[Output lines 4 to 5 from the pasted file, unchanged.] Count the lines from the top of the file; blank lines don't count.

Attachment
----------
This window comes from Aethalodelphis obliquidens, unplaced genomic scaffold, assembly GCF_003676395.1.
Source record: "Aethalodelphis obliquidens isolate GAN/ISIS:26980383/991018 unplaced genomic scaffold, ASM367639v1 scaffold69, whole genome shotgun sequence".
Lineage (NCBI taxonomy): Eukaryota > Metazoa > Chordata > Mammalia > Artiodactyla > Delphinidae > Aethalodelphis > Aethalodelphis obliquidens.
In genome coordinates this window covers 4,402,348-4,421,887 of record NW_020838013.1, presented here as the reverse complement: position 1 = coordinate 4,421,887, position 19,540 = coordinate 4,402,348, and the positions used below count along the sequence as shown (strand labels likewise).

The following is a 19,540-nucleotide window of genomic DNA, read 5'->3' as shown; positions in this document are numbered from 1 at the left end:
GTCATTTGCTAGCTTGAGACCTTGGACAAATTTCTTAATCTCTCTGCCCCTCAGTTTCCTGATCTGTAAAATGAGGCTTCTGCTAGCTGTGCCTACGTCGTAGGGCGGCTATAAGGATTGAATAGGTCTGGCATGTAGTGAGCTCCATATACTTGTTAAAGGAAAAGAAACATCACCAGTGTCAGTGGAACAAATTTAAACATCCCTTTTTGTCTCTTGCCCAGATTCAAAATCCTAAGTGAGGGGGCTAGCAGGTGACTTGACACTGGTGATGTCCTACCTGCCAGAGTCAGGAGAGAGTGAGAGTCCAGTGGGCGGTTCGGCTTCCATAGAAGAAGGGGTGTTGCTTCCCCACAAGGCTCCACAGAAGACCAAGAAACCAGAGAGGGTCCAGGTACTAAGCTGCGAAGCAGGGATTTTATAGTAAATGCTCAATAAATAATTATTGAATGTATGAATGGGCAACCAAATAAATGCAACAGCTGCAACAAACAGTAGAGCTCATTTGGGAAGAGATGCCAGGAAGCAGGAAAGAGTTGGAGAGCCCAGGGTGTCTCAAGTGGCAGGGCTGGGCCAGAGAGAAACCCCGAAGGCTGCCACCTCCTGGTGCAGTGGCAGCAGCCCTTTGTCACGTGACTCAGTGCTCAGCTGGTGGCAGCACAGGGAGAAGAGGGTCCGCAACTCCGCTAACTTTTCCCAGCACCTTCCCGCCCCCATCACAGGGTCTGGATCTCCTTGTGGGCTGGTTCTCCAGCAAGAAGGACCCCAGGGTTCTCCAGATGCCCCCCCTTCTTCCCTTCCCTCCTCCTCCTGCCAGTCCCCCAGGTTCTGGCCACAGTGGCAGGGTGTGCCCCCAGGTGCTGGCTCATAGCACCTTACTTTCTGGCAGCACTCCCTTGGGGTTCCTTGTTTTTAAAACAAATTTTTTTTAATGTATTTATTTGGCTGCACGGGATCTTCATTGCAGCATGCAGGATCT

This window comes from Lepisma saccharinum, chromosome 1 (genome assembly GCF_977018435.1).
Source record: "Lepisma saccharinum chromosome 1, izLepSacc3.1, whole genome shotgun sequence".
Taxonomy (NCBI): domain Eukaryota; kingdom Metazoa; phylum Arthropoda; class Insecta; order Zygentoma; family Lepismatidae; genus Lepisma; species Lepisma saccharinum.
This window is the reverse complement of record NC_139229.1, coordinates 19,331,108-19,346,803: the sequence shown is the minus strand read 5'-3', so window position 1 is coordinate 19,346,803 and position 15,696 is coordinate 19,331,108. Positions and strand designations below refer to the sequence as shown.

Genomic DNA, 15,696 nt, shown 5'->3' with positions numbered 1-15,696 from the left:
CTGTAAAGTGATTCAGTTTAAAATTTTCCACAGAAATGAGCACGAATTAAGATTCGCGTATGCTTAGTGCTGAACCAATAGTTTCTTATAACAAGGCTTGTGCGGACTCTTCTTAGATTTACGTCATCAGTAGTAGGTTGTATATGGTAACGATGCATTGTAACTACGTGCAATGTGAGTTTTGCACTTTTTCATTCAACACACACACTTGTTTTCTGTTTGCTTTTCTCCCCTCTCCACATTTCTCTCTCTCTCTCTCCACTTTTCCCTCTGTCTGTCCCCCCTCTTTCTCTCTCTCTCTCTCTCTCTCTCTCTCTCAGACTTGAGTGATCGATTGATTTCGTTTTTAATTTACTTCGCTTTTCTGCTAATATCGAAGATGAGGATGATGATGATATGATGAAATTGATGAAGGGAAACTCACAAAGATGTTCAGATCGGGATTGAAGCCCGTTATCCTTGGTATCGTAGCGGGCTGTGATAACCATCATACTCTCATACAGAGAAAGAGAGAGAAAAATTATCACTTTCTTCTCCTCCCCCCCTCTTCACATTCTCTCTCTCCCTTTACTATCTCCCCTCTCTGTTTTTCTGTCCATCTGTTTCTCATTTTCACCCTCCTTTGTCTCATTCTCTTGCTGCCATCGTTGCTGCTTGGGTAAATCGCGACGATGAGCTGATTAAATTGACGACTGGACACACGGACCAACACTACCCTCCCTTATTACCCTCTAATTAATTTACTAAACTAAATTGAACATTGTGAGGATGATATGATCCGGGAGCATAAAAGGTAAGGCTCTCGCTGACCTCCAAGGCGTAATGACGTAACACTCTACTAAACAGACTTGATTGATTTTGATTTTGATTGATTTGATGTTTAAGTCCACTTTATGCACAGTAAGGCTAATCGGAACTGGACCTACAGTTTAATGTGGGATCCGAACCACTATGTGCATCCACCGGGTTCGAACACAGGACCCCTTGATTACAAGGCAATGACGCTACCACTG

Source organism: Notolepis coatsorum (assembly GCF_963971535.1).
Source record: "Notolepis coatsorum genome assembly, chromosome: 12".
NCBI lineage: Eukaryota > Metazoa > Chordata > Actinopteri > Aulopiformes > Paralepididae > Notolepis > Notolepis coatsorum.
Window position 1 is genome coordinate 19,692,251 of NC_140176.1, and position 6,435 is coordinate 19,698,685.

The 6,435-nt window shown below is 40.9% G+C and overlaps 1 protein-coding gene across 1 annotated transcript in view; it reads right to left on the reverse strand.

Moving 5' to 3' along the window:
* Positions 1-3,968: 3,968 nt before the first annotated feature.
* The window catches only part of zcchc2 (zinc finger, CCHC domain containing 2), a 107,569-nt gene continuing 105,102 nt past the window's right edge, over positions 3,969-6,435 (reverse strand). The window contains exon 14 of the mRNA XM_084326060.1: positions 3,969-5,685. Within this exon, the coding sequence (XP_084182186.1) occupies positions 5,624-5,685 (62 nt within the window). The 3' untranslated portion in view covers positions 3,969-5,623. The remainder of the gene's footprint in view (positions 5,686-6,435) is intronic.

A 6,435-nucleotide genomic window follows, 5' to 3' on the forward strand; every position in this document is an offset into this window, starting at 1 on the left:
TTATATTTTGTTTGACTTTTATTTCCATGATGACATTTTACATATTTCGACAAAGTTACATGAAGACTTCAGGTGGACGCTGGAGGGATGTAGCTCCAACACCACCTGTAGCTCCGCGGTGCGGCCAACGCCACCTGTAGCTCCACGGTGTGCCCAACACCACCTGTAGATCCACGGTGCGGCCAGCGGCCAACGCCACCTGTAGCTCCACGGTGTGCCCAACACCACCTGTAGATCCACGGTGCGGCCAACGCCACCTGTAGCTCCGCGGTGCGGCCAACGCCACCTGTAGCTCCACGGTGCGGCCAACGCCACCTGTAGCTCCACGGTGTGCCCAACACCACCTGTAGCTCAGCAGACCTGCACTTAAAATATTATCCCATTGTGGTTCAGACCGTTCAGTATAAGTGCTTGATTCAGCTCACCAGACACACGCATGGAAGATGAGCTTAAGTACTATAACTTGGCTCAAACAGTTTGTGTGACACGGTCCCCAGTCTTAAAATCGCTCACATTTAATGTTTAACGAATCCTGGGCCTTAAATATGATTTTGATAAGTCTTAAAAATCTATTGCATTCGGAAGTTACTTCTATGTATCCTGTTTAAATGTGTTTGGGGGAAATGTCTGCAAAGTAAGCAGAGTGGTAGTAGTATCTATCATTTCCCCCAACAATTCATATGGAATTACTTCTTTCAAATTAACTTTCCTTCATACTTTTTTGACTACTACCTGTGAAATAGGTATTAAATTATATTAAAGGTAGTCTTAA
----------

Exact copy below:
In genome coordinates this window covers 4,402,348-4,421,887 of record NW_020838013.1, presented here as the reverse complement: position 1 = coordinate 4,421,887, position 19,540 = coordinate 4,402,348, and the positions used below count along the sequence as shown (strand labels likewise).

The following is a 19,540-nucleotide window of genomic DNA, read 5'->3' as shown; positions in this document are numbered from 1 at the left end: